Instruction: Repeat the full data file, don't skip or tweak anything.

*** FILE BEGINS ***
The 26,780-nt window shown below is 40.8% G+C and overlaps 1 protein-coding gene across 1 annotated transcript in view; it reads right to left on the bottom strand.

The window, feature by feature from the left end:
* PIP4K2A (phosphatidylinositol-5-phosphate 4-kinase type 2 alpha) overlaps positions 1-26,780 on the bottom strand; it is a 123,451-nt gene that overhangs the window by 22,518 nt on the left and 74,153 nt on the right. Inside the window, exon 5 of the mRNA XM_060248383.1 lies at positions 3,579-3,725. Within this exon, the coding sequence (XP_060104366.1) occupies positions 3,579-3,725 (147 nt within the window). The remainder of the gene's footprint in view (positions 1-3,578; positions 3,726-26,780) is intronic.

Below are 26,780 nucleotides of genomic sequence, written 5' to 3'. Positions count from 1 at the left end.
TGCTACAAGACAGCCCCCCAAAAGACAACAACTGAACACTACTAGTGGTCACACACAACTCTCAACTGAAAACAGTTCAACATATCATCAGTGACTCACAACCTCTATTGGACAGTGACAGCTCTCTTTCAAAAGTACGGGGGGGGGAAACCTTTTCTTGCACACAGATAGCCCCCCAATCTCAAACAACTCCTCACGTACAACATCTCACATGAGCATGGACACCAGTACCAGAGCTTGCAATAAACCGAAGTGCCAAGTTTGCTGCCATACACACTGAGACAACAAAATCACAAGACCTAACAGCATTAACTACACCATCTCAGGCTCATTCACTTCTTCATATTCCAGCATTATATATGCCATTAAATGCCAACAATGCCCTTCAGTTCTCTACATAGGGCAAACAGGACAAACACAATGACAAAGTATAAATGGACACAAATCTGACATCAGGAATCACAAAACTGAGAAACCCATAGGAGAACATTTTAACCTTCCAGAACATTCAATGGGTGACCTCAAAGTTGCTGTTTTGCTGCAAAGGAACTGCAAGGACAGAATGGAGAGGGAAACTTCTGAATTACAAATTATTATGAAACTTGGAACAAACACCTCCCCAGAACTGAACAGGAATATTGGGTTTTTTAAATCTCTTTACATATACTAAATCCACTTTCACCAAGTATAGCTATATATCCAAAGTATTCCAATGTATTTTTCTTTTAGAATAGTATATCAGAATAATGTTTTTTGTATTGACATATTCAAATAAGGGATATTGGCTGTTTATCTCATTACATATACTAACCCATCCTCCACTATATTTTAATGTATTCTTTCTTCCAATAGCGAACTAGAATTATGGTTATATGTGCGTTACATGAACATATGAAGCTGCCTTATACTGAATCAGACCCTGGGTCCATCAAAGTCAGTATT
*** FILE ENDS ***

The 26,780-nt window shown below is 40.8% G+C and overlaps 1 protein-coding gene across 1 annotated transcript in view; it reads right to left on the bottom strand.

The window, feature by feature from the left end:
* PIP4K2A (phosphatidylinositol-5-phosphate 4-kinase type 2 alpha) overlaps positions 1-26,780 on the bottom strand; it is a 123,451-nt gene that overhangs the window by 22,518 nt on the left and 74,153 nt on the right. Inside the window, exon 5 of the mRNA XM_060248383.1 lies at positions 3,579-3,725. Within this exon, the coding sequence (XP_060104366.1) occupies positions 3,579-3,725 (147 nt within the window). The remainder of the gene's footprint in view (positions 1-3,578; positions 3,726-26,780) is intronic.

Below are 26,780 nucleotides of genomic sequence, written 5' to 3'. Positions count from 1 at the left end.
TGCTACAAGACAGCCCCCCAAAAGACAACAACTGAACACTACTAGTGGTCACACACAACTCTCAACTGAAAACAGTTCAACATATCATCAGTGACTCACAACCTCTATTGGACAGTGACAGCTCTCTTTCAAAAGTACGGGGGGGGGAAACCTTTTCTTGCACACAGATAGCCCCCCAATCTCAAACAACTCCTCACGTACAACATCTCACATGAGCATGGACACCAGTACCAGAGCTTGCAATAAACCGAAGTGCCAAGTTTGCTGCCATACACACTGAGACAACAAAATCACAAGACCTAACAGCATTAACTACACCATCTCAGGCTCATTCACTTCTTCATATTCCAGCATTATATATGCCATTAAATGCCAACAATGCCCTTCAGTTCTCTACATAGGGCAAACAGGACAAACACAATGACAAAGTATAAATGGACACAAATCTGACATCAGGAATCACAAAACTGAGAAACCCATAGGAGAACATTTTAACCTTCCAGAACATTCAATGGGTGACCTCAAAGTTGCTGTTTTGCTGCAAAGGAACTGCAAGGACAGAATGGAGAGGGAAACTTCTGAATTACAAATTATTATGAAACTTGGAACAAACACCTCCCCAGAACTGAACAGGAATATTGGGTTTTTTAAATCTCTTTACATATACTAAATCCACTTTCACCAAGTATAGCTATATATCCAAAGTATTCCAATGTATTTTTCTTTTAGAATAGTATATCAGAATAATGTTTTTTGTATTGACATATTCAAATAAGGGATATTGGCTGTTTATCTCATTACATATACTAACCCATCCTCCACTATATTTTAATGTATTCTTTCTTCCAATAGCGAACTAGAATTATGGTTATATGTGCGTTACATGAACATATGAAGCTGCCTTATACTGAATCAGACCCTGGGTCCATCAAAGTCAGTATT